fierce protection of the luo han guo may be about to bear fruit as
demand for mogroside - a natural sweetener made from the indigeneous Chinese
fruit - soars across the globe...
The rise of stevia has generated a lot of headlines in recent years, but it is not the only natural sweetener produced in China that is in demand.
Over 180 products sweetened with mogroside were launched in the US during the first five months of 2015 alone, according to statistics from InnovaDatabase. That’s an increase of 140% on the same period last year.
The sweetener is popular in Europe and Japan but is particularly so in the US, where demand more than doubled between 2011 and 2014 and companies including Coca-Cola, General Mills and Chobani are already using it.
And CCM forecasts that this year the global market for mogrosides will grow another 8 per cent to reach USD65 million.
Protecting the luo han guo
A low-calorie, natural sweetener that is up to three hundred times sweeter than sugar, demand for mogroside is being driven by the same trends as those fuelling the rise of stevia, according to Wu Hulian, editor of Sweeteners China News:
“Consumers across the world are increasingly concerned about consuming too much sugar, with the increased risks of obesity and diabetes that come with it. However, rightly or wrongly, many are also concerned about the safety of artificial sweeteners,” said Wu. “Food and beverage companies are really starting to take notice of this, which is fuelling the rise of natural substitutes such as stevia and mogroside.”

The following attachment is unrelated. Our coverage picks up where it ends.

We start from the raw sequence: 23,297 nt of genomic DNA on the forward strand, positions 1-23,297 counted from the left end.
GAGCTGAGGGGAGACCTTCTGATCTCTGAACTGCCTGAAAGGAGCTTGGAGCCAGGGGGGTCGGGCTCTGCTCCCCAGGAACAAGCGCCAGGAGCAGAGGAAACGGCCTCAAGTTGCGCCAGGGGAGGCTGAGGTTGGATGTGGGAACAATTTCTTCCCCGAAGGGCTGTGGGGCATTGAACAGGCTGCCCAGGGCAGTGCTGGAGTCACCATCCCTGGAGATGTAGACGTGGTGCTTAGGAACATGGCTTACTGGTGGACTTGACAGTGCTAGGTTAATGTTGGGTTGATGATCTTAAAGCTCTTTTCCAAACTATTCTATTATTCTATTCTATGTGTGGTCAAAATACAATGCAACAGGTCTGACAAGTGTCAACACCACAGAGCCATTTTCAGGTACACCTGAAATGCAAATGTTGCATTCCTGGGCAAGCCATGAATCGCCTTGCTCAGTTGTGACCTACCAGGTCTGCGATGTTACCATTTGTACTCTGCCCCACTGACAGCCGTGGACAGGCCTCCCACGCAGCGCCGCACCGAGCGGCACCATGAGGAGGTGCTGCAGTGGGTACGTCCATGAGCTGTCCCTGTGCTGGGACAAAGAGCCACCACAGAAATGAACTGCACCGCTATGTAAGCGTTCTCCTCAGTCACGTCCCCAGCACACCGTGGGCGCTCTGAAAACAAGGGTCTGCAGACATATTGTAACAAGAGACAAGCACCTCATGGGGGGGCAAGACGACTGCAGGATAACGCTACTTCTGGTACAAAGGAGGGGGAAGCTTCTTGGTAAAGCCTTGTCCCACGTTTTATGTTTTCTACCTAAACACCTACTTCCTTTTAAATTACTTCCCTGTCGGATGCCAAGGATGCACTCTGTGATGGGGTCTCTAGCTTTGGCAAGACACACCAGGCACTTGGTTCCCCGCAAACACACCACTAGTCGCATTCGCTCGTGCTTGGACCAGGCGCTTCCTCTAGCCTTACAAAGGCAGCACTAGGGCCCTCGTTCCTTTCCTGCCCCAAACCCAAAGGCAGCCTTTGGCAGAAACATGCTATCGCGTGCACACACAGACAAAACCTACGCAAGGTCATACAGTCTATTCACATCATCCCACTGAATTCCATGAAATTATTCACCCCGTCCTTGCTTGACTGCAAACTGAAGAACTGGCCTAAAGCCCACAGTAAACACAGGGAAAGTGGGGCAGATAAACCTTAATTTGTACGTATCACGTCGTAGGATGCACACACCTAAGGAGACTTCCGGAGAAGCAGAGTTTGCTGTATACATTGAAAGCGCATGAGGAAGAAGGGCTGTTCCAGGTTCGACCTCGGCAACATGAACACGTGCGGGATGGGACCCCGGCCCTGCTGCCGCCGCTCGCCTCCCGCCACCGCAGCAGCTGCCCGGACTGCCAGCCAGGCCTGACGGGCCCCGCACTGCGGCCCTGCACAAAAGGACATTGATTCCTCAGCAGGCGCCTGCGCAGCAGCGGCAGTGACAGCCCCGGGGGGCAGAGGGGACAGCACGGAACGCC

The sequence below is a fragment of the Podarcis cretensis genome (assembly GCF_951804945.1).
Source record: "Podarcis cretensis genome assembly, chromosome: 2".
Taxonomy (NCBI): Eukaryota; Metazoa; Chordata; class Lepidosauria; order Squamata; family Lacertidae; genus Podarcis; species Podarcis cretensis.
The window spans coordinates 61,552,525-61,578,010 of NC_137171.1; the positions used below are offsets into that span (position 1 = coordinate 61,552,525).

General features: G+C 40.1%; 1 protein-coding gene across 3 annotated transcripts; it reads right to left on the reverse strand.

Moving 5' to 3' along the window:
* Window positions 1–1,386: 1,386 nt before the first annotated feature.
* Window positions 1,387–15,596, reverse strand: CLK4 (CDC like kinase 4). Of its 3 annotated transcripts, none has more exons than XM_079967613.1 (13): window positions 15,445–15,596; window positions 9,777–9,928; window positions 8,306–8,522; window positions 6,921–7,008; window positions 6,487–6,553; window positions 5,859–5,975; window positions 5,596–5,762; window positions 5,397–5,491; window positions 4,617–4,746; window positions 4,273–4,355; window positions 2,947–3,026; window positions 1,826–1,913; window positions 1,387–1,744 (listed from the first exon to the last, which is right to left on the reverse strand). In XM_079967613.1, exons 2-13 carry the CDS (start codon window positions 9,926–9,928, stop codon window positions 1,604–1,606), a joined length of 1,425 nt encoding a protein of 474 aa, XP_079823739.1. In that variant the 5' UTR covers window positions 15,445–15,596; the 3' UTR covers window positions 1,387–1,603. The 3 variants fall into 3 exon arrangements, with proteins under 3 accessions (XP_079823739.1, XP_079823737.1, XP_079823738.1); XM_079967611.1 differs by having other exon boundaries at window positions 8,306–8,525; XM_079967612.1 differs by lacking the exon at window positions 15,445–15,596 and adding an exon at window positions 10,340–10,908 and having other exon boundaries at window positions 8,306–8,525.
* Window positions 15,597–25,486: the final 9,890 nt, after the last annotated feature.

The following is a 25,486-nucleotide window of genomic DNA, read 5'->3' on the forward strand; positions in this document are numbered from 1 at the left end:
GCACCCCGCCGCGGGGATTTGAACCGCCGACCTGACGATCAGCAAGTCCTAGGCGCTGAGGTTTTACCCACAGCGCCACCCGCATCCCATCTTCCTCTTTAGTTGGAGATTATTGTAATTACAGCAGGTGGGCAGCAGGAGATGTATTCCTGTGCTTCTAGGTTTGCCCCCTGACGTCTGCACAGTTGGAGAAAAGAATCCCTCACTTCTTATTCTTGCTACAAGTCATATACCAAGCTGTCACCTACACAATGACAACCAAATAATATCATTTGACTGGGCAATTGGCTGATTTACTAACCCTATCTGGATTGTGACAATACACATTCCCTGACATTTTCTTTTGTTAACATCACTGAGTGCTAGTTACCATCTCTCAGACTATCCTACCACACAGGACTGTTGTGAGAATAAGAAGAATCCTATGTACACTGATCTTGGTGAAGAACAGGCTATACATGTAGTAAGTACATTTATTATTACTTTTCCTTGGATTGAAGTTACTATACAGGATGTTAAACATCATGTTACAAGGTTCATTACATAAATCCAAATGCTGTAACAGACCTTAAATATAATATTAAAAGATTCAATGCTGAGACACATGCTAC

In fact, China sees such potential in mogroside that it has taken legislative action in a bid to protect its monopoly over the cultivation of luo han guo, the fruit from which mogroside is produced.
The Announcement of Monk Fruit Production in Yongfu, passed in 2004, banned the removal of luo han guo seeds or genetic material from China.
The Guangxi bottleneck
Stevia is currently a far more widely used ingredient than mogroside. In China, only 200 tonnes of mogroside are produced each year compared to around 3,000 tonnes of stevia, according to CCM’s research.
However, this may be about to change.
Mogroside’s relatively small market share to date is not due to a relative lack of demand, but rather a lack of supply.
Up to now, luo han guo have been grown almost exclusively in Guangxi in South West China, as the fruit requires a rare combination of warmth and shelter from the sun to flourish. To date, over 90 per cent of China’s output of luo han guo comes from the Guangxi.
What’s more, it requires a huge amount of luo han guo to produce a significant quantity of mogroside, which has led to a supply bottleneck for producers. Guilin GFS Monk Fruit Corp., one of China’s leading mogroside producers, requires over 200 million luo han guo per year to keep its 100-tonne production line running at full capacity - around 40% of China’s total output.
However, it is possible that action will soon be taken to alleviate the supply bottleneck. According to Herbridge Media, over 13,333 ha of land in Hunan Province was recently identified as suitable for luo han guo cultivation.
CCM is the leading market intelligence provider for China’s sweeteners market. CCM offers Market Data, Reports, Newsletters, Import/Export Analysis and a range of Consultancy Services. For more information, please visit www.cnchemicals.com.